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RBs: Show us the money


RBs: Show us the money

Running backs have a short lifespan in the NFL. They are bound to get hurt with all the pounding they take. Its a passing league, now. Running backs have less and less value as more and more balls are being thrown around downfield. So theres no reason to pay running backs a lot of money for the long haul.

Or so goes one of the prevailing theories in the NFL today.

But again on Monday, that theory was debunked.

The Ravens signed Ray Rice to a five-year, 40 million extension, and the Bears worked out a four-year, 32 million deal with their top running back, Matt Forte.

The contracts for Forte and Rice accentuated that teams pay lip service to the notion that running backs are an endangered species, arguably a high-riskshort-shelf life position that should not merit a prohibitive investment, but rarely adhere to the cautionary approach they so often publicly espouse, writes Len Pasquarelli of Sports Xchange.

For those of you scoring at home, that makes four marquee backs Rice, Matt Forte, Arian Foster and DeSean Jackson who all signed long-term extensions this offseason.

Of the four, Rice was the only one to play in every game last season, and as we noted last winter, rarely does a top running back make it through multiple seasons without missing significant time because of injury.

Still, if teams were worried about the long-term potential of running backs after seeing Adrian Peterson limping around on crutches late last season, they didnt show it when it was time to whip out the checkbook.

The long-term deals with Rice and Forte, Pasquarelli writes, are the latest example that NFL teams usually say one thing and, come deadline time, make the expedient move.

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Fellow dance student of Ravens' Alex Collins fatally shot in Florida school shooting

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Fellow dance student of Ravens' Alex Collins fatally shot in Florida school shooting

On Wednesday, February 14, a horrific school shooting claimed the lives of 17 innocent people at Marjory Stoneman Douglas High School in Parkland, Fla. 

The tragic event impacted people far and wide, and hit especially close to home for Ravens running back Alex Collins.

The former Arkansas star was born in Plantation, Fla., a suburb of Fort Lauderdale and went to high school just 15 miles south of Douglas High School.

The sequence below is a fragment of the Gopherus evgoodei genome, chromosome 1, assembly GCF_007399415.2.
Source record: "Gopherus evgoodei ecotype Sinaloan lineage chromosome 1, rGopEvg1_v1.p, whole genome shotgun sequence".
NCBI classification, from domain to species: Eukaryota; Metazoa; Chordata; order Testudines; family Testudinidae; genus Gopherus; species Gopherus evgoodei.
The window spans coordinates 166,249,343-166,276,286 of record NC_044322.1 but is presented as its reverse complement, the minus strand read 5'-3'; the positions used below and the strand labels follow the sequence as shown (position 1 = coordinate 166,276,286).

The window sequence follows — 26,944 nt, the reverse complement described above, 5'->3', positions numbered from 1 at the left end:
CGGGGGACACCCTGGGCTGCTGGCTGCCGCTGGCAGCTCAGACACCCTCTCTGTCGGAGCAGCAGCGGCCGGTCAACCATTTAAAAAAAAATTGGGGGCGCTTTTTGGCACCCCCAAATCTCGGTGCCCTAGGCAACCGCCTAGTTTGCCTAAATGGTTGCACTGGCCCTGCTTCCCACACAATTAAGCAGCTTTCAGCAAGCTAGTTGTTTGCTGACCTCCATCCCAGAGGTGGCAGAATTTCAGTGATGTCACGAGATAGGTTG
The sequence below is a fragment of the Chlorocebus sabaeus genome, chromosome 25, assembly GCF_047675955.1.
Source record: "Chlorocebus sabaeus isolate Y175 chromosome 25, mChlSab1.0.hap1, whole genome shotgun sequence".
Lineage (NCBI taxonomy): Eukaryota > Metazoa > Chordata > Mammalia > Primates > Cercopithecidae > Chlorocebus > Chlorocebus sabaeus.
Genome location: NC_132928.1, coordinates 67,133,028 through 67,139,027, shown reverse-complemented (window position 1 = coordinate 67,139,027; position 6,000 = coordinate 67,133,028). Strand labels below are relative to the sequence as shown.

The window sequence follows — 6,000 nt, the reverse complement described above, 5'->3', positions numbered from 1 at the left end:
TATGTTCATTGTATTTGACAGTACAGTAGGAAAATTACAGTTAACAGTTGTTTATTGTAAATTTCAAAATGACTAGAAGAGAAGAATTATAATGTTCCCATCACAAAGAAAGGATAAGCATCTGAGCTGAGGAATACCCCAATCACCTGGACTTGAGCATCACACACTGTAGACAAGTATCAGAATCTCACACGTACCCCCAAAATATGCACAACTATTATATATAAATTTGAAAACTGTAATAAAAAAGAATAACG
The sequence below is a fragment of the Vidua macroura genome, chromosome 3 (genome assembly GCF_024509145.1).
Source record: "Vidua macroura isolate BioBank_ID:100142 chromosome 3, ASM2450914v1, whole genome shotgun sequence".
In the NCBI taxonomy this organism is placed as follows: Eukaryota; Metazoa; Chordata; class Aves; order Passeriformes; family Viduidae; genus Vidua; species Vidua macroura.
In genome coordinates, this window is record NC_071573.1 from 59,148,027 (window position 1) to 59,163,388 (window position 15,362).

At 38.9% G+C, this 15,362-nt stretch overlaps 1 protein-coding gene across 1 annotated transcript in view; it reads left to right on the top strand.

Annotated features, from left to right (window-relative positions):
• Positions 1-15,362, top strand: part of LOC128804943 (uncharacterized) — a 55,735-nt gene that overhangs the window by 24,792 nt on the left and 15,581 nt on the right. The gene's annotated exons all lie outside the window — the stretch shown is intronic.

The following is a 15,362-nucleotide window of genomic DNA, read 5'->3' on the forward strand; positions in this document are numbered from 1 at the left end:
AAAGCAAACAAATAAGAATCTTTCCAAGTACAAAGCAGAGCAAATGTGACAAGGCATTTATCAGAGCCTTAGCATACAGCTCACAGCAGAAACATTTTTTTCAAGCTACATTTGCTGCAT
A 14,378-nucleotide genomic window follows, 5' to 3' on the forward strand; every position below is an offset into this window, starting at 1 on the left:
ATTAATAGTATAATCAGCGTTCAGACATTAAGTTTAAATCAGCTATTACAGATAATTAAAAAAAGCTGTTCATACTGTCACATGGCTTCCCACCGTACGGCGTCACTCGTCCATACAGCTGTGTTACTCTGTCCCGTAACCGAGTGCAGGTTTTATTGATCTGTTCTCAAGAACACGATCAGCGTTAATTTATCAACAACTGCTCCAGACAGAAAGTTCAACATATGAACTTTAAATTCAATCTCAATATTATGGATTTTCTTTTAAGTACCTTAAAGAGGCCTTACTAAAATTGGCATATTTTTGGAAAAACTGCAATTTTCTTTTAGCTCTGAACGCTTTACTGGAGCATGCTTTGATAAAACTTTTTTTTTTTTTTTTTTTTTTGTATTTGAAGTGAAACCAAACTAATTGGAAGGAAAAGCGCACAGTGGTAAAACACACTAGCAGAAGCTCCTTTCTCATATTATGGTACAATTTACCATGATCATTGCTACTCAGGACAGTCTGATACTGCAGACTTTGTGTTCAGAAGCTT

In the offseason, Collins took Irish dancing lessons to improve his footwork, and following the act of terror, the Ravens' tailback learned that one of his dance partners had been killed in the mass shooting.

17-year-old Cara Loughran attended The Drake school of Irish Dance with Collins in addition to two other Marjory Stoneman Douglas High School students and was fatally shot by the gunman on Wednesday afternoon. 

Collins took to his Twitter account to issue this heartfelt message.


“The school shooting yesterday hit home,” Collins wrote.

“We received confirmation a few hours ago we lost one of the girls, Cara Loughran. Two other girls saw and experienced unspeakable tragedy. My heart goes out to these girls, all their families and their teacher Chrissy.”

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Baltimore Ravens to take on Chicago Bears in Hall of Fame game

USA Today Sports

Baltimore Ravens to take on Chicago Bears in Hall of Fame game

BALTIMORE -- The Baltimore Ravens and Chicago Bears will launch the NFL's 99th season by playing in the annual Hall of Fame game on Aug. 2.

The Ravens' first appearance in the Hall of Fame game, which launches the league's 2018 Enshrinement Week. Former Baltimore linebacker Ray Lewis is among the inductees, along with former Bears linebacker Brian Urlacher.

Lewis, who played 17 seasons with the Ravens, and Urlacher, who played all of his 13 seasons with Chicago, both were elected on the first ballot.

Lewis joins Jonathan Ogden as the only Ravens in the Hall of Fame. Both were selected by Baltimore in the first round of the 1996 draft.

The other members of the Class of 2018 include Bobby Beathard, Robert Brazile, Brian Dawkins, Jerry Kramer, Randy Moss and Terrell Owens. All will be inducted on Saturday, Aug. 4.

This will be the record-tying fifth time that the Bears will play in the Hall of Fame game. They won the previous four, most recently 27-24 over Miami in 2005.